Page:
Sunday 16 April 1995
! The Folding Star by Alan Holling-hurst, Vintage £5.99. Last year's Booker shortlist is now emerging week by week in paperback. Hollinghurst's contender, said to have come a close second to Kelman, tells of an English tutor, resonantly named Edward Manners, who comes to work in a small Belgian town. In vigorous, witty prose, we are told how he falls for Luc, his 17-year-old pupil, while at the same time becoming interested in the life and work of an obscure fin-de-sicle Flemish artist. The sudden explosions of rough gay sex heighten rather than undermine the clever, Jamesian tone.
! Machiavelli's Children by Edward Pearce, Gollancz £7.99. The narrow- eyed sage from The Guardian and The Moral Maze gives here a series of readings in modern history, reinterpreting the cold-blooded pragmatism of Niccolo Machiavelli, for whom "a prince must learn to be other than good", via the careers of modern "princes" Hitler, Stalin, Khrushchev, Peron, Franco, Thatcher, Sharon and others. Machiavelli's times, though harsh, were a picnic compared to Auschwitz, the Gulags and the des-aparecidos of the Argentine, but Pearce's analysis leaves you in no doubt that Old Nick would cheer to find his pragmatic precepts ageing so well.
! The Lonely Leader: Monty 1944-5 by Alistair Horne with David Mont-gomery, Pan £6.99 and The Battles of Field Marshall Bernard Montgomery by Nigel Hamilton, Hodder £14.99. Montgomery was a short, impatient man who radiated a peculiar sense of emotional isolation. The Americans who worked with him thought he was a son of a bitch, yet he is the only British general since Wellington to win and sustain the label National Hero. In the first of these very readable studies, Monty's son joins a fine historian to summarise his father's last campaigning year; the second is a compressed version of Hamilton's three-volume biography, concentrating on the battles. They don't add to what is known, but both well demonstrate Monty's ability to inspire Other Ranks and/or non-Americans. He was capable of affection, loyalty, compassion and great generosity - qualities which, if more consistently applied, might have made him come down as a nicer man. But nicer men don't win more battles.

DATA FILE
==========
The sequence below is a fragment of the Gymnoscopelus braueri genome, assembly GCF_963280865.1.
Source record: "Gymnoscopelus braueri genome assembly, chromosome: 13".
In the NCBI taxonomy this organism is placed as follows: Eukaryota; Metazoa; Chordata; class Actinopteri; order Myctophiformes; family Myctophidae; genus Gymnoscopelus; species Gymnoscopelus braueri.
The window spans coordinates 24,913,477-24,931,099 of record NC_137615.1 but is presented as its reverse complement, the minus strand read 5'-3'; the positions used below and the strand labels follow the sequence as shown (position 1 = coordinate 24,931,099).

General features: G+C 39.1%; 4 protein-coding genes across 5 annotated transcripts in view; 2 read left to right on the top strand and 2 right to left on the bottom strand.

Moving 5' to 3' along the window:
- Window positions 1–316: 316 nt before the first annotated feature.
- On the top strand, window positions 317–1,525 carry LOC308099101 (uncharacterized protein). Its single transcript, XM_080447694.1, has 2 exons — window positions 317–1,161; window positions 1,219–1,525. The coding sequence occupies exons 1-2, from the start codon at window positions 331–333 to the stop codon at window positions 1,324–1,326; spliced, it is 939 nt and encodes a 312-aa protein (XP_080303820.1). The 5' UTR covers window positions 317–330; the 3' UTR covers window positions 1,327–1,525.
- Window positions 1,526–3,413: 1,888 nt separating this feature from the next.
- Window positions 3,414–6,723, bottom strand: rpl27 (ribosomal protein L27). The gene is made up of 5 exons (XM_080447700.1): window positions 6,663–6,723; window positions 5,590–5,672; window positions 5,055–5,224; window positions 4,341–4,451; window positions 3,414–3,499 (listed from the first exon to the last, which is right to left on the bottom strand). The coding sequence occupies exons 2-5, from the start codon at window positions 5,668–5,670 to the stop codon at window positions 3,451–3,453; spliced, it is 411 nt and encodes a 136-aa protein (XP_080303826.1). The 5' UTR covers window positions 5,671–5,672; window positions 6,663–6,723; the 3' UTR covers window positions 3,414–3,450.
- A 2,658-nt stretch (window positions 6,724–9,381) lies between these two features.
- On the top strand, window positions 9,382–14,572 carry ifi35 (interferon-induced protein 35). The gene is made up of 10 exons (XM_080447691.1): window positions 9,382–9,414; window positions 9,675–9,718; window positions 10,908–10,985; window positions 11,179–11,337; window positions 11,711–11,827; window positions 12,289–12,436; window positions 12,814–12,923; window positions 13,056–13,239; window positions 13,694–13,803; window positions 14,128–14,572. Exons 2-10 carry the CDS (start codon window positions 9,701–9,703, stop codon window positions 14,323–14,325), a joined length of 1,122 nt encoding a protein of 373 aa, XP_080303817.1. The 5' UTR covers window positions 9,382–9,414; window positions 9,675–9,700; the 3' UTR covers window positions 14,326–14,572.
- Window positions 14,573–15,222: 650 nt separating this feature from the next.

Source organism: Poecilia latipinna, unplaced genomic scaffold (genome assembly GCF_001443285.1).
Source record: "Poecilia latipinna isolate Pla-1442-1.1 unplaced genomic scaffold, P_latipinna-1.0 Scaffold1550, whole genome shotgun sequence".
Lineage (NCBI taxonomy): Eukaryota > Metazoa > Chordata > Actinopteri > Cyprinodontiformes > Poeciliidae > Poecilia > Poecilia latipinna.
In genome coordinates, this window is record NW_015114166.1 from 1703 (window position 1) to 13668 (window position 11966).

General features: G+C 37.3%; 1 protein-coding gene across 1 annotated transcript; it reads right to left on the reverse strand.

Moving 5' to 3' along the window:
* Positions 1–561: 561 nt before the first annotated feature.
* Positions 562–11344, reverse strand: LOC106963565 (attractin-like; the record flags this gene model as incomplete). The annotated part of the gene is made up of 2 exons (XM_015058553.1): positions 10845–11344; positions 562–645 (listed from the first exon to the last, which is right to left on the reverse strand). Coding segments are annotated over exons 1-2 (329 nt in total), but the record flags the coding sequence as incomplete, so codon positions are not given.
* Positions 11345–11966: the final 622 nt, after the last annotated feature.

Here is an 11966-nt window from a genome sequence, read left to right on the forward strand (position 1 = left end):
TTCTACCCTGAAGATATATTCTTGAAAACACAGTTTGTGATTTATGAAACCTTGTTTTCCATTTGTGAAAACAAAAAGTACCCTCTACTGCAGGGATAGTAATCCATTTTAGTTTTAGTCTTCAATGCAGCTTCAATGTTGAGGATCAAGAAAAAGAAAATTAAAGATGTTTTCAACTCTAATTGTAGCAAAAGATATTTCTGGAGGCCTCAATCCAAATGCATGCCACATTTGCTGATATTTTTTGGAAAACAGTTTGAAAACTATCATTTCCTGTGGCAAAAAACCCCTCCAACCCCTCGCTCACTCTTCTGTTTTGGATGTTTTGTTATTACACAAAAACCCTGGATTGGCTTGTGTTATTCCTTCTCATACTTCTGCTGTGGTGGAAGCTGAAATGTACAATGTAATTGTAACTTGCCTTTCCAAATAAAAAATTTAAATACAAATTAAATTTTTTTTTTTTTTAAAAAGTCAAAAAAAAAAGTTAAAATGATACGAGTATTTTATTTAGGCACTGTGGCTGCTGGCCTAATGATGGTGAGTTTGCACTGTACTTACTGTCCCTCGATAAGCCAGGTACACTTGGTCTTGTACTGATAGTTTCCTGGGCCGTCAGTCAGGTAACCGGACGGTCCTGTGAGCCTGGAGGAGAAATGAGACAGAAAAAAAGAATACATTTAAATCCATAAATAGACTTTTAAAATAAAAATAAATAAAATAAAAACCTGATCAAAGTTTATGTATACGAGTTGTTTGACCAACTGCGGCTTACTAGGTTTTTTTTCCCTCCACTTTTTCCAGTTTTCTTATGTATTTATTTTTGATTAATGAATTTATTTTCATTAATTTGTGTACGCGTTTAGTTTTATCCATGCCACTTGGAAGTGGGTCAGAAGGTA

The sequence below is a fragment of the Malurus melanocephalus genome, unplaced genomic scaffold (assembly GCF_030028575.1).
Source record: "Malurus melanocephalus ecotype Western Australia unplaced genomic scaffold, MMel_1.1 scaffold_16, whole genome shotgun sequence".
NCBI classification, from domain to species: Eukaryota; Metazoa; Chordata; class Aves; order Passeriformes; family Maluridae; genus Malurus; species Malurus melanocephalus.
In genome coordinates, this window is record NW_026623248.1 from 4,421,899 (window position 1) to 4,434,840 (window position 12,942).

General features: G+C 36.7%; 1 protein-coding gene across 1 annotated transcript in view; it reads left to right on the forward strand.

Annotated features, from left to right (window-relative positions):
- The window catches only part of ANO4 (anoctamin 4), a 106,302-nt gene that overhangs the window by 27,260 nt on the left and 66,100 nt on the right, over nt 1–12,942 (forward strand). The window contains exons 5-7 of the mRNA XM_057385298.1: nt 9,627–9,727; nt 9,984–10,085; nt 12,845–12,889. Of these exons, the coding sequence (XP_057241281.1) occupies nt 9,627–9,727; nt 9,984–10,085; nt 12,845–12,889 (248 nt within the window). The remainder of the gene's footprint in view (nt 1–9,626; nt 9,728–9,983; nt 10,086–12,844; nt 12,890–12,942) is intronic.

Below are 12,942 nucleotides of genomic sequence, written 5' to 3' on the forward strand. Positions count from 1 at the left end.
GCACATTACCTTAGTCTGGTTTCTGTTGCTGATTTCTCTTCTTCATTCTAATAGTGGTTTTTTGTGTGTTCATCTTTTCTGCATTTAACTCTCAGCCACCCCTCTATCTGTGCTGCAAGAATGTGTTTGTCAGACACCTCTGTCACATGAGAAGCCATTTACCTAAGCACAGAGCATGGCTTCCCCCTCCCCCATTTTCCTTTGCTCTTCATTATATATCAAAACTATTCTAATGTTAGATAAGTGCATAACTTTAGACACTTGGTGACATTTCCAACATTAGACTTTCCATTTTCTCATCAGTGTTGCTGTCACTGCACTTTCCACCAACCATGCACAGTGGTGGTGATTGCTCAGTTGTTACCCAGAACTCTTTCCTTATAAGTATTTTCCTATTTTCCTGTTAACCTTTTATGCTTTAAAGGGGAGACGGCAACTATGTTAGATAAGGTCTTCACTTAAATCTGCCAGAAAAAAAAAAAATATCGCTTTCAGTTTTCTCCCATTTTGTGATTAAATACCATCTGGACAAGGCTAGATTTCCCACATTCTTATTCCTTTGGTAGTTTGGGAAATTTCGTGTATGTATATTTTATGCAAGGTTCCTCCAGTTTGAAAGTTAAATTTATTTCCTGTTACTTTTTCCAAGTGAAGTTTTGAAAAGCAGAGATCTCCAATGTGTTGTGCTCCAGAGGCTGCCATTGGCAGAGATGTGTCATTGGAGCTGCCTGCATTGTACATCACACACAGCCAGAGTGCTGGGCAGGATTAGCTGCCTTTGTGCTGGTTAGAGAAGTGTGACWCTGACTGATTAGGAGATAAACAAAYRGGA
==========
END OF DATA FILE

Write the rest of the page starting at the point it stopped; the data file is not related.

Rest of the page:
! The Ecology of Commerce: A Declaration of Sustainability by Paul Hawken, Phoenix £7.99. Capitalism survived the Marxist assault because communism, it turned out, exploits humanity even more than free markets. Now the only direction for the discredited Left is to focus on planetary survival rather than human rights, so it's a pity the "Military-Industrial Complex" (nostalgic phrase, that) hardly rates the Greens as formidable as the Tribune Group, let alone the Viet Cong. Somehow, the confetti of obsessions that is the Environmental Movement must coalesce round the core issue: how to stop economic life harming the planet. Hawken's book is a clever and original attempt to show the way.
! Unsustainable Positions by Esther Selsdon, Abacus £5.99. The author biog is a real come-on: "Esther Selsdon is a criminal barrister and a trapeze artist." In fact swinging, rather than law, is the subject of this first novel, whose three main characters - witches, graces, monkeys - are a spectrum of women's sexuality. Felicity is what men like to call a nympho, incessantly researching zipless experiences with various bohunks and (once) a minotaur. Madeleine is stranded anxiously in the married state, while Eliza floats between the two, suffering from an unfortunate tendency to fall in love. The book is structurally chaotic, but the jokes and predicaments are very funny.
! Speed Tribes: Children of the Japanese Bubble by Karl Taro Greenfeld, Boxtree £7.99. Greenfeld, a Jewish-American-Japanese with a keen interest in lowlife, begins by explaining that Tokyo, with its 20 million bottled- up citizens, is awash with money in search of a good time. For hustlers it is the most pulsating market in the world. But whether it's a techno- clubbing office girl, a porn video star (for whom nothing's simulated), a bosozoku (Japan-ese Hell's Angel), a hostess drinking scotch all night with drooling businessmen, a debt-collector for the mob, a drug pusher or a hard-right revolutionary, the provision of excitement is serious business. These brilliant pieces about modern Japanese youth culture are part reportage and part fiction, written without flashy tricks but with deep conviction.
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